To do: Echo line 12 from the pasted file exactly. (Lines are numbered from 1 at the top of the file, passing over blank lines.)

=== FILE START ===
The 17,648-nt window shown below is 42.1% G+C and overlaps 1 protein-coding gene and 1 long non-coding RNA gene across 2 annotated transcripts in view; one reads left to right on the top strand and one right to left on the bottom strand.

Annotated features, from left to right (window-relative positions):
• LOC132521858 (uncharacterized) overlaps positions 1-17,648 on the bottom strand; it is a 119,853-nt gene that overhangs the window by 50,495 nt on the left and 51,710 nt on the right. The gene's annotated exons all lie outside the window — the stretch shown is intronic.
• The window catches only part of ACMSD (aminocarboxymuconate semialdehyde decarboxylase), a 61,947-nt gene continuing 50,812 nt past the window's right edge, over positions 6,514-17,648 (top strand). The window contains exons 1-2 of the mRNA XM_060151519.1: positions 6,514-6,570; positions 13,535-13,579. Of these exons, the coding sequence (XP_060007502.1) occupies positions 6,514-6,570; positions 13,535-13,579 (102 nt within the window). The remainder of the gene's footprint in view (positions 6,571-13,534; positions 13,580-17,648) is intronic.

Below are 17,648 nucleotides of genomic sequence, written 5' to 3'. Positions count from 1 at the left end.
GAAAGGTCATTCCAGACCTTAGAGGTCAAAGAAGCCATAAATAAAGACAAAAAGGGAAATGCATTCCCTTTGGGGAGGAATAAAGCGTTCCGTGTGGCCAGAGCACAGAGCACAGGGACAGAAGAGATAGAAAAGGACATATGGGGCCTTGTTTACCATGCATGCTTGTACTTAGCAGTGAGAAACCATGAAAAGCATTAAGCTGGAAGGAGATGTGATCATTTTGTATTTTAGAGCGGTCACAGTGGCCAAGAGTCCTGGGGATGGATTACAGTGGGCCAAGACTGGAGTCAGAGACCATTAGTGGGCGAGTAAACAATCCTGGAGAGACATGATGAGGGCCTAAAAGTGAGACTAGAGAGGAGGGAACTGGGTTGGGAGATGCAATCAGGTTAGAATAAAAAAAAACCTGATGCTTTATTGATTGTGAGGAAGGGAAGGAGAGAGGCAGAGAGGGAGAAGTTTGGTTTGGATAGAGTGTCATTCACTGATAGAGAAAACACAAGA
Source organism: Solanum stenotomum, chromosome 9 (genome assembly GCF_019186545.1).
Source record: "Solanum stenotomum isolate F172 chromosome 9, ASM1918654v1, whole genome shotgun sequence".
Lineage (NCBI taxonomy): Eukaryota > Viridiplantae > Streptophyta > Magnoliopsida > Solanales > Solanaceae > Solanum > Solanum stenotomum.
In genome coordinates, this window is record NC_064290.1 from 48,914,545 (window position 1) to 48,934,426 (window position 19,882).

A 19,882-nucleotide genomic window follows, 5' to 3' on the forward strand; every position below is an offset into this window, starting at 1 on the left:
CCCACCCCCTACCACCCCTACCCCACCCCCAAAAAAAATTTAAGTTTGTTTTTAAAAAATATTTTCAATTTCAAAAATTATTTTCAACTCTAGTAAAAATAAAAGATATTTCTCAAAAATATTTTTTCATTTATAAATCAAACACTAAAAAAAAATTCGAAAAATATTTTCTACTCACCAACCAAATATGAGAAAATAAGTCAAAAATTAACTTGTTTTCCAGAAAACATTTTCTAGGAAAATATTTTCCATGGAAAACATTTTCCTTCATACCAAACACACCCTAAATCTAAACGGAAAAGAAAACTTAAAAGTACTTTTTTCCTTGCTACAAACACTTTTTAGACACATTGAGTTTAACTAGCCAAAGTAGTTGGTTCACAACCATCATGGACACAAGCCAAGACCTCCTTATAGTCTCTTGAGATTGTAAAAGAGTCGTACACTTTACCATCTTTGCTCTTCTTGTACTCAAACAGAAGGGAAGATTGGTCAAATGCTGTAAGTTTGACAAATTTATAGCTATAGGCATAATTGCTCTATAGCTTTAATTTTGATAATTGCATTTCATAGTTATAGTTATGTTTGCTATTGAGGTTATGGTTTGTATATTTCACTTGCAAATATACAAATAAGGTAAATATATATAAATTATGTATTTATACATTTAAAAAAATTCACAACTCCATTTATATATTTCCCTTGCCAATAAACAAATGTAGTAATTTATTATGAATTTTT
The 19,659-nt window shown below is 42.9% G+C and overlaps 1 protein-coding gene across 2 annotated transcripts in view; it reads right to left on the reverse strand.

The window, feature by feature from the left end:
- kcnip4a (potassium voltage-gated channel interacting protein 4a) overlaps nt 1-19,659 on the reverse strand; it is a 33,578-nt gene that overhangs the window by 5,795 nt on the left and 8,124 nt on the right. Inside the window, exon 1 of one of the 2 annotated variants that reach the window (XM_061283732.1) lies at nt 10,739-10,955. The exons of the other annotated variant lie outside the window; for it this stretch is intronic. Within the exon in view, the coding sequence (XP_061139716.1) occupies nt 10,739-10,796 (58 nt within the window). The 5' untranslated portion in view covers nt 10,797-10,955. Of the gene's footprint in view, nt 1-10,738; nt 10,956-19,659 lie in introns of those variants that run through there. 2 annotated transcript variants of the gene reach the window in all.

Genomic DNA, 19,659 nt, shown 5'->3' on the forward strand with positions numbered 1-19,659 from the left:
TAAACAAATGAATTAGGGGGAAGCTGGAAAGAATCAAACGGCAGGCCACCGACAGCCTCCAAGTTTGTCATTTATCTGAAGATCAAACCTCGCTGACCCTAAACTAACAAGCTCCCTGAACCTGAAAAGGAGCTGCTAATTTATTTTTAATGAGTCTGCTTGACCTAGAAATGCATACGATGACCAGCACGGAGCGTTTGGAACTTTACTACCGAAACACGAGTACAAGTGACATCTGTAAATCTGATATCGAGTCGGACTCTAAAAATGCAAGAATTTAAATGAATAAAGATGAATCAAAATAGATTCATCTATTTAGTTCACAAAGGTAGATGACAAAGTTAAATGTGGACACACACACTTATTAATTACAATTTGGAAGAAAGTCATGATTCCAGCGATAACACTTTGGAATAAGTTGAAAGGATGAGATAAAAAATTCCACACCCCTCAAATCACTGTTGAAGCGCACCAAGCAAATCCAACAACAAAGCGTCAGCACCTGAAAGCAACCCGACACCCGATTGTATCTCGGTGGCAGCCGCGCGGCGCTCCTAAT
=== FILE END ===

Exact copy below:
CCCACCCCCTACCACCCCTACCCCACCCCCAAAAAAAATTTAAGTTTGTTTTTAAAAAATATTTTCAATTTCAAAAATTATTTTCAACTCTAGTAAAAATAAAAGATATTTCTCAAAAATATTTTTTCATTTATAAATCAAACACTAAAAAAAAATTCGAAAAATATTTTCTACTCACCAACCAAATATGAGAAAATAAGTCAAAAATTAACTTGTTTTCCAGAAAACATTTTCTAGGAAAATATTTTCCATGGAAAACATTTTCCTTCATACCAAACACACCCTAAATCTAAACGGAAAAGAAAACTTAAAAGTACTTTTTTCCTTGCTACAAACACTTTTTAGACACATTGAGTTTAACTAGCCAAAGTAGTTGGTTCACAACCATCATGGACACAAGCCAAGACCTCCTTATAGTCTCTTGAGATTGTAAAAGAGTCGTACACTTTACCATCTTTGCTCTTCTTGTACTCAAACAGAAGGGAAGATTGGTCAAATGCTGTAAGTTTGACAAATTTATAGCTATAGGCATAATTGCTCTATAGCTTTAATTTTGATAATTGCATTTCATAGTTATAGTTATGTTTGCTATTGAGGTTATGGTTTGTATATTTCACTTGCAAATATACAAATAAGGTAAATATATATAAATTATGTATTTATACATTTAAAAAAATTCACAACTCCATTTATATATTTCCCTTGCCAATAAACAAATGTAGTAATTTATTATGAATTTTT